Industrial espionage through crowd sourcing

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Secrecy is important to any firm who wants to launch a new product. By surprising the competitors with a product the firm can increase its market share, reputation and have generally an advantage. If another firm knows about the new product he can potentially launch a competing product earlier. Especially in the B2B world this can be disrupting. As an Art Director you are often directing also the overall communication of your client – so even this topic is of your business. After the break I talk about how I discovered a secret product line through crowd sourcing and how we can prevent such an event.

Discovering a secret product line

Two weeks ago I discovered through a crowd sourcing portal for graphic design that a competitor of my client is preparing to launch a whole new product line. They where pitching for a “name” and “logo design” for a range of products.

I informed my client about the pitch and ask them if they knew something about the new product line. They didn’t and neither did the market – a scoop so to say. The information in the pitch was valuable to my client since it contained a very good description about the features of the new product line and when it will be launched. Therefore the client informed its sales force and they are now prepared to answer questions of their clients.

What can we learn from this experience?

  1. Do not crowd source design of “secret” products – especially if the pitch can be seen without any registration
  2. Do not describe your product in the project brief – send the description to an interested designer after he has signed a non disclosure agreement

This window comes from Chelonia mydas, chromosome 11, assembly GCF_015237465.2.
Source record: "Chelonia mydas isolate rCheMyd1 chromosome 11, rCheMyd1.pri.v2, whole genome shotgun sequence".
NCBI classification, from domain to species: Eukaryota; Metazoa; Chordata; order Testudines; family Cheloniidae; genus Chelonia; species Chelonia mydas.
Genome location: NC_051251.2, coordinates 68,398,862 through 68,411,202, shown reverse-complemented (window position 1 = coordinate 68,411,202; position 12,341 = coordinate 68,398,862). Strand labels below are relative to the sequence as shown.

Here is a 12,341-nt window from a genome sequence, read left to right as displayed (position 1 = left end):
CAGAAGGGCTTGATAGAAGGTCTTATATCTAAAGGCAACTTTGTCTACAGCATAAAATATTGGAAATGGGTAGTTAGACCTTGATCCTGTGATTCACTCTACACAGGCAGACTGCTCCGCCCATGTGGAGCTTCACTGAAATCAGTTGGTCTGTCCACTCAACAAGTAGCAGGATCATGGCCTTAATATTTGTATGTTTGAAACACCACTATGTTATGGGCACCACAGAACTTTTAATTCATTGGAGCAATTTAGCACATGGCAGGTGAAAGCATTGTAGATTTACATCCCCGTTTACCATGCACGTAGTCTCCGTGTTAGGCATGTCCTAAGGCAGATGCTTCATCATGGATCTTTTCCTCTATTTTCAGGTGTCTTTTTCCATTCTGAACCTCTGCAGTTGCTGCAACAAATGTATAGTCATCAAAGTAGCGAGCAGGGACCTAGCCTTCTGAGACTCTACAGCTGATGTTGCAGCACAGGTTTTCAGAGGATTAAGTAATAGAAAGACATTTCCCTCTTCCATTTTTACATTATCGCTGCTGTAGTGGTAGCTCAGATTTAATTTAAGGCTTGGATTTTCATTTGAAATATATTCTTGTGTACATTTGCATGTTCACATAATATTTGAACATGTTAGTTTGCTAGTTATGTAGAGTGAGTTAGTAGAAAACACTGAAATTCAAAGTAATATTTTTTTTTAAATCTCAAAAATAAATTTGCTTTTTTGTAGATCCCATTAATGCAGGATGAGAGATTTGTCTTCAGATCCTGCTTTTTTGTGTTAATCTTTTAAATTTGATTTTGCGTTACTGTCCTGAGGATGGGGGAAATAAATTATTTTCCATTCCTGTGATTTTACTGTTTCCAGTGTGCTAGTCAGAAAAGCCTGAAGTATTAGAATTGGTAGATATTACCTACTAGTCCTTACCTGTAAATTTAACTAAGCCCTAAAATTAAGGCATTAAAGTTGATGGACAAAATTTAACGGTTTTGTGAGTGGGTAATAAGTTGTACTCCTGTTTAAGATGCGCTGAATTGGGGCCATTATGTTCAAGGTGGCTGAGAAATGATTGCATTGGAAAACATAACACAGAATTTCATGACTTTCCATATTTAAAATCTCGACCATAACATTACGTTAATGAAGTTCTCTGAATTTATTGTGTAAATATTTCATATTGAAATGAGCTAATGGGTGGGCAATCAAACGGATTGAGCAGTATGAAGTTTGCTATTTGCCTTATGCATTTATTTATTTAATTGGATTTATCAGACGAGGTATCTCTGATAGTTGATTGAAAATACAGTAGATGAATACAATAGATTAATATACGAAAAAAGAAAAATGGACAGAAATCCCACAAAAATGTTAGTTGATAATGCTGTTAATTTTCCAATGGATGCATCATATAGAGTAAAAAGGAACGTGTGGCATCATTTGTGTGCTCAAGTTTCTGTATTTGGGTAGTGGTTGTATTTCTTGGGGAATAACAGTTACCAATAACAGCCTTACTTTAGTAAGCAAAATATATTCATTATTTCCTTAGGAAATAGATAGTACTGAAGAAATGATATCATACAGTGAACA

3. Do not link directly to your competitors site – I’ve found out about the pitch because I’ve seen hundreds of visitors coming from a non-industry related site
  4. Do prohibit your employees to blog, twitter, Facebook about a new product
  5. Use a project code name that does not relate to your industry or product
  6. Do not use Cloud-Services for your product development - unless you are sure that none of the information can be made available to the public

How can you use crowd sourcing and the internet for spying on your competitors?

  1. Visit crowd sourcing portals on a regular basis and search for projects related to your industry and competitors
  2. Use Google Alerts not only to monitor the web activity of your firm and brands, but also of your competitors
  3. Use crowd sourcing traditionally by letting the crowd search through social networks, forums and the web for information about your competitors
  4. Sign up and monitor the support forums of your main competitors (if they have one). If they don’t have one try to open a user-to-user support forum for your competitors products – and see what happens.

This are just a few examples how you can leverage the internet for doing research.

3 Comments

  1. In case you missed it last week: Industrial espionage through crowd sourcing – http://bit.ly/dw8KMH (via @derFrankie)
    This comment was originally posted on Twitter

  2. Mike

    Thanks for a wonderful post, l ve been looking for such information, I will join jour rss feed now.

  3. @m1chno

    Thanks for an interesting post – Not sure I agree it applies to all instances though – not a lot of crowdsourcing platforms deal with industrially manufactured products (eg home appliances) and where concepts not necessarily need to be identified with end manufacturers why the risk could be minimal. At least I haven’t seen any crowdsourcing forums for industrial large scale manufacturing organizations? Another point is that we need to rethink (we ie organizations) how we regulate property – in order to explore the potentials of crowdsourcing fully. Property is regulated through organization and processes in large scale MNEs – what we need is a change in paradigm where virtual platforms regulate IP rights letting the engineers loose and creative.